A fundraising machine, Joe Berrios has five personal political funds, not including the one for the Cook County Democratic Party, which he also controls. He has pocketed more than $3 million in political contributions over the past decade—a good haul for a down-ballot politician in an office that a lot of people have never heard of. His daughter Maria Antonia “Toni” Berrios, a Democratic state representative, has a fund, too, bolstered by contributions from many of the same property tax lawyers who give to her father.

Several of the funds are decades old but remain active. Friends of Berrios, for instance, was originally set up in 1988 when he contemplated running for a spot on the Metropolitan Sanitary District, later renamed the Metropolitan Water Reclamation District. Berrios never did run for the office, but as of August the fund contained $202,313. Why keep it active? “I just never closed it,” he says, adding, “There’s nothing to hide. Anyone who wants to look up what Joe Berrios collected can go on the Internet, and it’s all there.”

Whether intended or not, one result of the multiple funds is to complicate the tracking of fundraising, which is significant because Cook County’s ethics law limits the amount of money that Board of Review commissioners can collect from lawyers who practice before the agency. The ordinance, passed in July 2007, applies to any property tax attorney (or law firm) who earns more than $10,000 in legal fees per year from business before the board or the assessor’s office. Currently the campaign donation limit is $750 in non-election years and $1,500 in election years. (Until last year, the limits were $1,500 and $3,000, respectively.)

Mike Quigley, the congressman who sponsored the 2007 ordinance when he served on the county board, says the measure was intended to curb the disturbingly close ties between the commissioners and the lawyers who seek reductions from the board. To Quigley, “the appearance [of pay to play] alone creates a problem.”

An analysis of Berrios’s campaign finance reports by Chicago and the Better Government Association found that a number of lawyers and firms give more than the limit—at least 23 by our count so far in 2010. And in 2008 (the only full year the previous ordinance was in effect) the figure was 11 or 32, depending on how strictly the rules are interpreted.

It’s not clear, however, which—if any—of these lawyers and firms earned beyond the $10,000 threshold and hence violated the ordinance. Therein lies the problem.

There is no realistic way for the Cook County Board of Ethics, which is tasked with enforcing the rules, to know how much these lawyers are getting paid by their clients. April Williams, the chief investigator at the ethics board, says the board looks for potential violators by checking campaign contributions against a list of county contractors who have received $10,000 in payments from the county in a year. The list is compiled by the county comptroller’s office. But the attorneys who practice before the Board of Review aren’t paid directly by the county government—they are paid by their clients. Hence they don’t show up on the comptroller’s list.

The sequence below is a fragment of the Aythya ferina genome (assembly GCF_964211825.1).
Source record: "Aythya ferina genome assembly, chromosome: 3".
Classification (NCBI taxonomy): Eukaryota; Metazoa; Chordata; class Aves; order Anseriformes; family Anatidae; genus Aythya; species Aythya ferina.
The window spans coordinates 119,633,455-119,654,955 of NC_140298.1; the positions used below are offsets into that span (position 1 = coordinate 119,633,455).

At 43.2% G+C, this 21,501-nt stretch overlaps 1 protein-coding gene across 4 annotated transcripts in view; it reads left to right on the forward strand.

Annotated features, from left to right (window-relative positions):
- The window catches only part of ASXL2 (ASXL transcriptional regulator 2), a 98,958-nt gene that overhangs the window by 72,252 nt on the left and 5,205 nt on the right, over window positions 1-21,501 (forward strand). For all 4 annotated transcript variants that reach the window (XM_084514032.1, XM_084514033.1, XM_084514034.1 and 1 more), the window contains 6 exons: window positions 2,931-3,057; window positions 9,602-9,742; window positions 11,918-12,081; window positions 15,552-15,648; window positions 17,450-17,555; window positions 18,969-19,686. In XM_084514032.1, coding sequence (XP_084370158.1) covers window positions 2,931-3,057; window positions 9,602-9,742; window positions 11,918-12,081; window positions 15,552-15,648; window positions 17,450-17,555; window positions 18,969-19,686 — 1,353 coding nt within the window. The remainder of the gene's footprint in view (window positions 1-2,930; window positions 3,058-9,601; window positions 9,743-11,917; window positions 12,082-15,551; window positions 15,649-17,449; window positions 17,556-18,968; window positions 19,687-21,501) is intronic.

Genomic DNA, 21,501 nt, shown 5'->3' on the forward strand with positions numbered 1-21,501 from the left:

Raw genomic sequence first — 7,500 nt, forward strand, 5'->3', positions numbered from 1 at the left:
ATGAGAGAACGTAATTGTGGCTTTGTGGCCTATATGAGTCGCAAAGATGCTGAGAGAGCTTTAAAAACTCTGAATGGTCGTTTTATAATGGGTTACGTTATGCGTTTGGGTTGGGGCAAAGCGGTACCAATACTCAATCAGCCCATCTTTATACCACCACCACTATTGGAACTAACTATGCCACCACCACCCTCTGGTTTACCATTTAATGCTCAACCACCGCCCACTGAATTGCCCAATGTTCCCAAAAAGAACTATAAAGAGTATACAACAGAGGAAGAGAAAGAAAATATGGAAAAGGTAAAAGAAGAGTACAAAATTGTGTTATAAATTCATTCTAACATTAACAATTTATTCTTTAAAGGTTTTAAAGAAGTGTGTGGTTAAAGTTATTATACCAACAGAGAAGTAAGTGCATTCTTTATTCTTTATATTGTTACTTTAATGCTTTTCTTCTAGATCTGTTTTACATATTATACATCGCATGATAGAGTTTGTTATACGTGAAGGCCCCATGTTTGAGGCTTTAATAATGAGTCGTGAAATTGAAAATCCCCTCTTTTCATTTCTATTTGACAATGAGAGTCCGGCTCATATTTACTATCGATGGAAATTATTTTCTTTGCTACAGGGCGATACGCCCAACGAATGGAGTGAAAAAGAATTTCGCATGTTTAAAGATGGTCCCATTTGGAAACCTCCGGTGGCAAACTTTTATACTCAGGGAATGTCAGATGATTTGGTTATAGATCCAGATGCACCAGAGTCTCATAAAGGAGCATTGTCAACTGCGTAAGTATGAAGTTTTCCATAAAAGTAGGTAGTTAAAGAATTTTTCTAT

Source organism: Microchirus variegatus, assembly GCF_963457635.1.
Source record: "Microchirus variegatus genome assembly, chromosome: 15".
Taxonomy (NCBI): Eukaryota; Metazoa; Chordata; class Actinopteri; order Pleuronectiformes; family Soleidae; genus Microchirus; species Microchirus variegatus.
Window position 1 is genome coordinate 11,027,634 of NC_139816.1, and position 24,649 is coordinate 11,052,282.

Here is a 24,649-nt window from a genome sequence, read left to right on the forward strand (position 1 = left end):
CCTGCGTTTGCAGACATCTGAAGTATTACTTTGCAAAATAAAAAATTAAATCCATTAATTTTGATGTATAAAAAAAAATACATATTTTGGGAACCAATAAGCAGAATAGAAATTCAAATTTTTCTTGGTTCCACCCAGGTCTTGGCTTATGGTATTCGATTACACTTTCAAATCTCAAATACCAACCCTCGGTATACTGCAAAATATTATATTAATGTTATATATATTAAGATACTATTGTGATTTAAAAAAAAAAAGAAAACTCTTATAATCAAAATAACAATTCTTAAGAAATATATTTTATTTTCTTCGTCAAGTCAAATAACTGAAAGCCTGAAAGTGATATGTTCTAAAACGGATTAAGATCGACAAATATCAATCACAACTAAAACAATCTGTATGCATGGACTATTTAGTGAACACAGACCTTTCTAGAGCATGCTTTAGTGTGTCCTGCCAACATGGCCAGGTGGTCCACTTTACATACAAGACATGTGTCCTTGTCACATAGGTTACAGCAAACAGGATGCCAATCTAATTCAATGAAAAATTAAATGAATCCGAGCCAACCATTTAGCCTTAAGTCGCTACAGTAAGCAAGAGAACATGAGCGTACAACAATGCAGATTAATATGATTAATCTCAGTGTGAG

But logic suggests that, given the substantial amounts of assessment reductions that attorneys win for their clients and the traditional legal-fee structures, the level is routinely exceeded. According to attorneys who specialize in property tax appeals, many of the lawyers who handle such cases work on a contingency basis—generally taking a fee equal to one-third of the taxpayer’s first year’s tax savings. Thus, if a lawyer gets an assessment reduction for a client that cuts taxes by $10,000, the lawyer would get a check for around $3,333.

Still, MaryNic Foster, the executive director of the ethics board, says that since there is no enforceable reporting requirement for the attorneys, the ethics board’s hands are tied. “There is no straightforward way to check to see if [the attorneys] are in compliance,” she says.

What’s more, it’s unclear what punishment the attorneys would face even if they were caught. While regular county vendors who violate the do-nation limits are banned from future contracts, Foster says that as far as she knows, attorneys who donate above the limits would not get barred from appearing before the Board of Review.

Foster allows that the current ordinance has many gray areas that she would like to see cleared up. “Right now we’re stuck enforcing the provision as it’s drafted,” she says. “The ordinance should have more teeth.”

Berrios isn’t required to self-police his donors. The attorneys (or their firms) are supposed to file disclosure statements with the comptroller’s office and the county’s ethics board. None do, according to Williams. “We are going on the honesty of the attorneys,” she says.

The ordinance also requires the Board of Review to notify—in writing—any attorney who appears before it of the campaign contribution limits. The board doesn’t do so, according to a board insider.

Some attorneys claim that it’s none of the county’s business how much they earn in appeals fees, asserting the attorney-client privilege. “What I make as an attorney—I don’t think it’s anyone’s business,” says John Norris, of Rubin & Norris, a prominent downtown property tax appeal firm. “It’s between me and the clients and nobody else’s business.”

Berrios says that it’s unfair that the ethics ordinance singles out the lawyers who practice before the Board of Review. “If you’re gonna put a cap on what people can give, make it fair across the board. The law stinks, bottom line.”

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